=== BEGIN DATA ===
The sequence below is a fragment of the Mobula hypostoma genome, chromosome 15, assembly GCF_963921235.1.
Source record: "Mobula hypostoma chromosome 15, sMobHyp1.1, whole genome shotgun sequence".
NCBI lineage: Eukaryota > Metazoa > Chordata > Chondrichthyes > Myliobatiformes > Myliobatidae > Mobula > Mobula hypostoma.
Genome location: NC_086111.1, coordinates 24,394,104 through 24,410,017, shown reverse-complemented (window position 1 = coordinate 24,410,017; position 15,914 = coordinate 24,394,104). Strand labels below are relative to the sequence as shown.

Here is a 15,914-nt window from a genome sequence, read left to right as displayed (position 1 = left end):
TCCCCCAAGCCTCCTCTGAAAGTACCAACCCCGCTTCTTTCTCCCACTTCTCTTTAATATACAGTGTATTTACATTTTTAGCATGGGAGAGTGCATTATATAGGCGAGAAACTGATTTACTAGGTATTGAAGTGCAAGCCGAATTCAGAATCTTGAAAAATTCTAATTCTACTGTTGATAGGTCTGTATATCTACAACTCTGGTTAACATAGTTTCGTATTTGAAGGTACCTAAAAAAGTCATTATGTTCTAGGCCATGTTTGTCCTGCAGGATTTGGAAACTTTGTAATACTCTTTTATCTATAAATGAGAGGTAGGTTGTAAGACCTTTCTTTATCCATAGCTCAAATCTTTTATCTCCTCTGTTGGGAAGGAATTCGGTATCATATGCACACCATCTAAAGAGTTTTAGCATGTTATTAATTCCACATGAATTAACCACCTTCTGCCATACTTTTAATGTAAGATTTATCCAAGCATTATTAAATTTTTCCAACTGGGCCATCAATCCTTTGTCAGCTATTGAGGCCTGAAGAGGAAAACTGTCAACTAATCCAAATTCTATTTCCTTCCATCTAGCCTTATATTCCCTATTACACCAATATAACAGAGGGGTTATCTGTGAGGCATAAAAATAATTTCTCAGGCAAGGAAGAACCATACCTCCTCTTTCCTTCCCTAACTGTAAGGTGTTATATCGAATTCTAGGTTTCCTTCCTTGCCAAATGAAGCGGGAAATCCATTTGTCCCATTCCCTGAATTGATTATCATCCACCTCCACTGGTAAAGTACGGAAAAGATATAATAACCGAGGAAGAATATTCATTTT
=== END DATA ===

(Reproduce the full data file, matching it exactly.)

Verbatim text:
The sequence below is a fragment of the Mobula hypostoma genome, chromosome 15, assembly GCF_963921235.1.
Source record: "Mobula hypostoma chromosome 15, sMobHyp1.1, whole genome shotgun sequence".
NCBI lineage: Eukaryota > Metazoa > Chordata > Chondrichthyes > Myliobatiformes > Myliobatidae > Mobula > Mobula hypostoma.
Genome location: NC_086111.1, coordinates 24,394,104 through 24,410,017, shown reverse-complemented (window position 1 = coordinate 24,410,017; position 15,914 = coordinate 24,394,104). Strand labels below are relative to the sequence as shown.

Here is a 15,914-nt window from a genome sequence, read left to right as displayed (position 1 = left end):
TCCCCCAAGCCTCCTCTGAAAGTACCAACCCCGCTTCTTTCTCCCACTTCTCTTTAATATACAGTGTATTTACATTTTTAGCATGGGAGAGTGCATTATATAGGCGAGAAACTGATTTACTAGGTATTGAAGTGCAAGCCGAATTCAGAATCTTGAAAAATTCTAATTCTACTGTTGATAGGTCTGTATATCTACAACTCTGGTTAACATAGTTTCGTATTTGAAGGTACCTAAAAAAGTCATTATGTTCTAGGCCATGTTTGTCCTGCAGGATTTGGAAACTTTGTAATACTCTTTTATCTATAAATGAGAGGTAGGTTGTAAGACCTTTCTTTATCCATAGCTCAAATCTTTTATCTCCTCTGTTGGGAAGGAATTCGGTATCATATGCACACCATCTAAAGAGTTTTAGCATGTTATTAATTCCACATGAATTAACCACCTTCTGCCATACTTTTAATGTAAGATTTATCCAAGCATTATTAAATTTTTCCAACTGGGCCATCAATCCTTTGTCAGCTATTGAGGCCTGAAGAGGAAAACTGTCAACTAATCCAAATTCTATTTCCTTCCATCTAGCCTTATATTCCCTATTACACCAATATAACAGAGGGGTTATCTGTGAGGCATAAAAATAATTTCTCAGGCAAGGAAGAACCATACCTCCTCTTTCCTTCCCTAACTGTAAGGTGTTATATCGAATTCTAGGTTTCCTTCCTTGCCAAATGAAGCGGGAAATCCATTTGTCCCATTCCCTGAATTGATTATCATCCACCTCCACTGGTAAAGTACGGAAAAGATATAATAACCGAGGAAGAATATTCATTTT